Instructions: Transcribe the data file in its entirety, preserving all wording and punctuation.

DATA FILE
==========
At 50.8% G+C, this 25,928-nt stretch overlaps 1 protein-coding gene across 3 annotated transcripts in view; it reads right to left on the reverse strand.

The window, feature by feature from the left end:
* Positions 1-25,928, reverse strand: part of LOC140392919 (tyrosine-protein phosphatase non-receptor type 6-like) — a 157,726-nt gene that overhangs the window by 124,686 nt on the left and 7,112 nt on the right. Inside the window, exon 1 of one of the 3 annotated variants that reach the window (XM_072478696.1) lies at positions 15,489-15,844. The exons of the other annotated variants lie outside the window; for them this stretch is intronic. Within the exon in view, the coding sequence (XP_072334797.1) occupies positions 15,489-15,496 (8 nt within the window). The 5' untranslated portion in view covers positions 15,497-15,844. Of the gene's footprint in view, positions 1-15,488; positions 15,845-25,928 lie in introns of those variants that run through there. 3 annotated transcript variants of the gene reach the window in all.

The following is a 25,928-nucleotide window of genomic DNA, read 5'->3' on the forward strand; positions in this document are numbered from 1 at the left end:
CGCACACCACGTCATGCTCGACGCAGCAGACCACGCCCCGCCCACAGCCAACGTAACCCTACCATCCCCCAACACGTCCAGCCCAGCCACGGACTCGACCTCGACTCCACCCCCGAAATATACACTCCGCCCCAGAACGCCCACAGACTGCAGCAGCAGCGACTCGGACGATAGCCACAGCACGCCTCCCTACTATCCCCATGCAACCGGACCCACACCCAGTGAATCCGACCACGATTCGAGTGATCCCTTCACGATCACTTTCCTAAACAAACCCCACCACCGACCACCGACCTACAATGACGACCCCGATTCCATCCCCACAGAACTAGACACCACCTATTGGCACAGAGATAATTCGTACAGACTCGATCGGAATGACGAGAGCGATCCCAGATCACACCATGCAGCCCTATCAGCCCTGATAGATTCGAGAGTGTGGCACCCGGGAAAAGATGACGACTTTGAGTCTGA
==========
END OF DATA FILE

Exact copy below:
At 50.8% G+C, this 25,928-nt stretch overlaps 1 protein-coding gene across 3 annotated transcripts in view; it reads right to left on the reverse strand.

The window, feature by feature from the left end:
* Positions 1-25,928, reverse strand: part of LOC140392919 (tyrosine-protein phosphatase non-receptor type 6-like) — a 157,726-nt gene that overhangs the window by 124,686 nt on the left and 7,112 nt on the right. Inside the window, exon 1 of one of the 3 annotated variants that reach the window (XM_072478696.1) lies at positions 15,489-15,844. The exons of the other annotated variants lie outside the window; for them this stretch is intronic. Within the exon in view, the coding sequence (XP_072334797.1) occupies positions 15,489-15,496 (8 nt within the window). The 5' untranslated portion in view covers positions 15,497-15,844. Of the gene's footprint in view, positions 1-15,488; positions 15,845-25,928 lie in introns of those variants that run through there. 3 annotated transcript variants of the gene reach the window in all.

The following is a 25,928-nucleotide window of genomic DNA, read 5'->3' on the forward strand; positions in this document are numbered from 1 at the left end:
CGCACACCACGTCATGCTCGACGCAGCAGACCACGCCCCGCCCACAGCCAACGTAACCCTACCATCCCCCAACACGTCCAGCCCAGCCACGGACTCGACCTCGACTCCACCCCCGAAATATACACTCCGCCCCAGAACGCCCACAGACTGCAGCAGCAGCGACTCGGACGATAGCCACAGCACGCCTCCCTACTATCCCCATGCAACCGGACCCACACCCAGTGAATCCGACCACGATTCGAGTGATCCCTTCACGATCACTTTCCTAAACAAACCCCACCACCGACCACCGACCTACAATGACGACCCCGATTCCATCCCCACAGAACTAGACACCACCTATTGGCACAGAGATAATTCGTACAGACTCGATCGGAATGACGAGAGCGATCCCAGATCACACCATGCAGCCCTATCAGCCCTGATAGATTCGAGAGTGTGGCACCCGGGAAAAGATGACGACTTTGAGTCTGA